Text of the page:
Why unvaccinated people still have to wear a mask in New York

Coronavirus

Personal protective equipment in a hospital during the pandemic, 2020 (Nexstar)

ALBANY, N.Y. (NEWS10)- The State of Emergency in New York may have ended but the state Department of Health remains cautious about the spread of COVID-19.

The same day the State of Emergency ended, DOH readopted some emergency regulations that would allow the agency and local health departments to react quickly should another spike in COVID cases happen, such as its “Surge and Flex” strategy and requiring masks in public for unvaccinated people.

A DOH spokesperson said while it’s encouraging the majority of adult New Yorkers to get vaccinated, people are still dying from COVID and the department is doing its part to be prepared for another possible spike in cases.

Two COVID-related deaths were reported statewide on July 1 — the lowest daily fatality number since September.

The readopted DOH emergency regulations call for unvaccinated New Yorkers to wear a mask in public spaces and when they’re unable to keep a social distance.

Businesses that hold large-scale indoor events with over 5,000 attendees also must require unvaccinated people to wear a mask. However, the regulations give them the option to require all people to wear masks regardless if they are vaccinated or not. If a business chooses to have everyone wear a mask, they have the right to refuse entry to anyone who doesn’t wear one.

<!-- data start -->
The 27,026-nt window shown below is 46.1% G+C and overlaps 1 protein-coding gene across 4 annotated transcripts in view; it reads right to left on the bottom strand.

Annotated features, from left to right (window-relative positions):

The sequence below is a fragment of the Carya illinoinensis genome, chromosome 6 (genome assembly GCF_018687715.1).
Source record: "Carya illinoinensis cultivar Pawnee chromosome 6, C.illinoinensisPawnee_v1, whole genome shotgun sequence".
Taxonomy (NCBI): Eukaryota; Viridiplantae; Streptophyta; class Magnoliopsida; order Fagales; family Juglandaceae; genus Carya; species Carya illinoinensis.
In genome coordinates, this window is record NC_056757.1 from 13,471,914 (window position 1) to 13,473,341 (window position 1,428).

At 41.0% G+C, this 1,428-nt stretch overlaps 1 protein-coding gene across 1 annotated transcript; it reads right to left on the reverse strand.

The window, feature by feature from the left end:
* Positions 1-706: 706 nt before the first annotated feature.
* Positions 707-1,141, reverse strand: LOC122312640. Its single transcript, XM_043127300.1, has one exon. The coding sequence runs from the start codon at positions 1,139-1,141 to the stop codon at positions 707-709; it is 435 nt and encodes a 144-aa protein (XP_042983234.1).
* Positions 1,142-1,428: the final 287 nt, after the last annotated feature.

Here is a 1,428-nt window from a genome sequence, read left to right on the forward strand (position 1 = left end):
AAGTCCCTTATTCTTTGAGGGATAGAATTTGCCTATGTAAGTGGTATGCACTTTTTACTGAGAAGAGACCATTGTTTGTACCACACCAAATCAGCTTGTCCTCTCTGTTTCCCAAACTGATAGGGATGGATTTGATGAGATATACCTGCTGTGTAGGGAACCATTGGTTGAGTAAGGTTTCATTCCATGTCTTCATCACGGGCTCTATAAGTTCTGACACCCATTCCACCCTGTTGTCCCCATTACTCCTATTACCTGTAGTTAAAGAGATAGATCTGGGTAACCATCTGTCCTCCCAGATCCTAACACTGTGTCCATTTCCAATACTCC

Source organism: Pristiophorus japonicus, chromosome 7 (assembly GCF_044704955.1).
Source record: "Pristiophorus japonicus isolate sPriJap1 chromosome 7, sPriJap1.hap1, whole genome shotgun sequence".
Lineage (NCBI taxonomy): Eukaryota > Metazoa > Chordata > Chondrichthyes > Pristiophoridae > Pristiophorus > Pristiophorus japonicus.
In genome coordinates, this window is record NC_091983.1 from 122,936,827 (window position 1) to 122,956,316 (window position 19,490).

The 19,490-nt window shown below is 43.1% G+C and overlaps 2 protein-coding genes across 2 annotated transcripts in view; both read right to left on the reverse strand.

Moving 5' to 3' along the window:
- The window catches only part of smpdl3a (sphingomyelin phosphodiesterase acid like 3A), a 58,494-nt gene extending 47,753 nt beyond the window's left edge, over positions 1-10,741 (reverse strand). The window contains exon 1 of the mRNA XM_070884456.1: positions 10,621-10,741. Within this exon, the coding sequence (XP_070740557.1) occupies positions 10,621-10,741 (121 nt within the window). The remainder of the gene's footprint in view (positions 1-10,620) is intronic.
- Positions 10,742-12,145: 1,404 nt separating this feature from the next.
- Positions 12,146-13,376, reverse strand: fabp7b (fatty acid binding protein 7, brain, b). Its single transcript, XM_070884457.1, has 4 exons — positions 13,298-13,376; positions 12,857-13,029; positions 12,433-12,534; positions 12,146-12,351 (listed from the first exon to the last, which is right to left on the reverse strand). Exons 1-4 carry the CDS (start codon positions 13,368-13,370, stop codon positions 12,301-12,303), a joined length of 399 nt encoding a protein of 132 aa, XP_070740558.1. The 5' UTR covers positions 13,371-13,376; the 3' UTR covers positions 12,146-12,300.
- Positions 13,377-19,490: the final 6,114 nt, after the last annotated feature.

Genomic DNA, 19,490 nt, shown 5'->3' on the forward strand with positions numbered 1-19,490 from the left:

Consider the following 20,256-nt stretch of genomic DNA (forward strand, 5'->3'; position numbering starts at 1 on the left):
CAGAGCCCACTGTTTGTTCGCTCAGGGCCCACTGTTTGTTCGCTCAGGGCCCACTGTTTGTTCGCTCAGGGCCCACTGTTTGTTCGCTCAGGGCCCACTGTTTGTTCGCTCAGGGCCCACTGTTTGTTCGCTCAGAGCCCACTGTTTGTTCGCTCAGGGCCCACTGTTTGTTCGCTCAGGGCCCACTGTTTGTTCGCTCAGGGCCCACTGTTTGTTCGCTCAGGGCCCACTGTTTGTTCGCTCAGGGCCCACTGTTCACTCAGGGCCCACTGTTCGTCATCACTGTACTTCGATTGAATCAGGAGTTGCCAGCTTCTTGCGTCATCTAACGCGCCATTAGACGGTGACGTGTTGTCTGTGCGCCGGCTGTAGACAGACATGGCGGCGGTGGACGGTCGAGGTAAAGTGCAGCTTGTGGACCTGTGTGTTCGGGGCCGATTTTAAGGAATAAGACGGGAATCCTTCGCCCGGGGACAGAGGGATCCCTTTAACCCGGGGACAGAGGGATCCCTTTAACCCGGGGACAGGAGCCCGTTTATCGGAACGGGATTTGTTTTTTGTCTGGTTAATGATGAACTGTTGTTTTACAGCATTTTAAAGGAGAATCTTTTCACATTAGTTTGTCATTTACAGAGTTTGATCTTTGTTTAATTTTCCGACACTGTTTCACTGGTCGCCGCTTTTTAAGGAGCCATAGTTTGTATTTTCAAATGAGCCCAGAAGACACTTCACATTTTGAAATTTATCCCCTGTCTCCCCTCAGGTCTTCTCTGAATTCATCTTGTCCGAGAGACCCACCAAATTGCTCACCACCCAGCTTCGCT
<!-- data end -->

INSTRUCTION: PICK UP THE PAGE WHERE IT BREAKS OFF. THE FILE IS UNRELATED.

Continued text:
The readopted emergency regulations also require hospitals and nursing homes to keep a certain amount of personal protective equipment (PPE) on hand. They also require hospitals to keep an emergency plan in place which includes the ability of staff to work remotely and report necessary data to the health commissioner.

Earlier in the week, St. Peter’s Health Partners in Albany announced its hospital had no one hospitalized with COVID for the first time since the beginning of the pandemic. Dr. Steven Hanks, chief clinical officer for St. Peter’s Health Partners, said he expects some cases will arise from COVID variants like Delta and that the hospital was prepared to treat them.

Although state COVID testing sites have been shut down, DOH is working with laboratories and other health care facilities to continue monitoring cases. It said 4,161 state-contracted contact tracing staff were still employed as of Wednesday.

“While New York’s continued case decline is welcome news, contact tracing is still occurring as a necessary tool to stop virus spread,” a spokesperson for DOH said.

The Wadsworth Center sequences approximately 90 COVID tests a day to monitor the prevalence of variants in the state.

Nursing homes and adult care facilities, meanwhile, have to offer unvaccinated residents and staff COVID vaccinations as part of the extended DOH emergency regulations.

The Surge and Flex hospital plan, PPE mandate, and nursing home vaccination requirement are all set to expire on Aug. 8. Social distancing and mask regulations for unvaccinated New Yorkers are expected to expire on Sept. 21.

The regulations could be extended if deemed necessary, according to a DOH spokesperson. The emergency regulations can be read in their entirety on the DOH website.

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